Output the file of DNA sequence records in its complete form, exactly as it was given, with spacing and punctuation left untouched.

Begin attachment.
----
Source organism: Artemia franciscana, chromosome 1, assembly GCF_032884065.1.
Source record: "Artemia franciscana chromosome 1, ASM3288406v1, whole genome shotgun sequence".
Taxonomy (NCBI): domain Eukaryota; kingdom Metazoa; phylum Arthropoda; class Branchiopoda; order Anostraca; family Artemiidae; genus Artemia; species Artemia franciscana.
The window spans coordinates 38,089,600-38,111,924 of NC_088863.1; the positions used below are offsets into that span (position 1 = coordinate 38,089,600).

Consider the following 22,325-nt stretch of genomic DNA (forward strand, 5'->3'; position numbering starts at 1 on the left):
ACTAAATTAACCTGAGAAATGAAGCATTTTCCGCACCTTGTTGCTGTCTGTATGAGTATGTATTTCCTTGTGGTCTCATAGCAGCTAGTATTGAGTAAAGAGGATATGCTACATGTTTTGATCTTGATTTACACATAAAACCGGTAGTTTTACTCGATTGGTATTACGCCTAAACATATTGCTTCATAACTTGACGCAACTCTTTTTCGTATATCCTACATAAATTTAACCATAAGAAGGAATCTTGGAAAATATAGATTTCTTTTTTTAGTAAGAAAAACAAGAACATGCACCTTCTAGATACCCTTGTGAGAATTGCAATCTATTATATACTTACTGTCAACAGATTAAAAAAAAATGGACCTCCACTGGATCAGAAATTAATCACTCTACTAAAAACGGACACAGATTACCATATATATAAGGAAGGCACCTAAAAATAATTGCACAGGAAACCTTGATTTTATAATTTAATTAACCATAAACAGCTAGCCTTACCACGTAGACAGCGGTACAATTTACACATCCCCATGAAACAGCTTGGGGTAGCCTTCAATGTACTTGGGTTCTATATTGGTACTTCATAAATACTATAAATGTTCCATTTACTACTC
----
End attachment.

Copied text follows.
Source organism: Artemia franciscana, chromosome 1, assembly GCF_032884065.1.
Source record: "Artemia franciscana chromosome 1, ASM3288406v1, whole genome shotgun sequence".
Taxonomy (NCBI): domain Eukaryota; kingdom Metazoa; phylum Arthropoda; class Branchiopoda; order Anostraca; family Artemiidae; genus Artemia; species Artemia franciscana.
The window spans coordinates 38,089,600-38,111,924 of NC_088863.1; the positions used below are offsets into that span (position 1 = coordinate 38,089,600).

Consider the following 22,325-nt stretch of genomic DNA (forward strand, 5'->3'; position numbering starts at 1 on the left):
ACTAAATTAACCTGAGAAATGAAGCATTTTCCGCACCTTGTTGCTGTCTGTATGAGTATGTATTTCCTTGTGGTCTCATAGCAGCTAGTATTGAGTAAAGAGGATATGCTACATGTTTTGATCTTGATTTACACATAAAACCGGTAGTTTTACTCGATTGGTATTACGCCTAAACATATTGCTTCATAACTTGACGCAACTCTTTTTCGTATATCCTACATAAATTTAACCATAAGAAGGAATCTTGGAAAATATAGATTTCTTTTTTTAGTAAGAAAAACAAGAACATGCACCTTCTAGATACCCTTGTGAGAATTGCAATCTATTATATACTTACTGTCAACAGATTAAAAAAAAATGGACCTCCACTGGATCAGAAATTAATCACTCTACTAAAAACGGACACAGATTACCATATATATAAGGAAGGCACCTAAAAATAATTGCACAGGAAACCTTGATTTTATAATTTAATTAACCATAAACAGCTAGCCTTACCACGTAGACAGCGGTACAATTTACACATCCCCATGAAACAGCTTGGGGTAGCCTTCAATGTACTTGGGTTCTATATTGGTACTTCATAAATACTATAAATGTTCCATTTACTACTC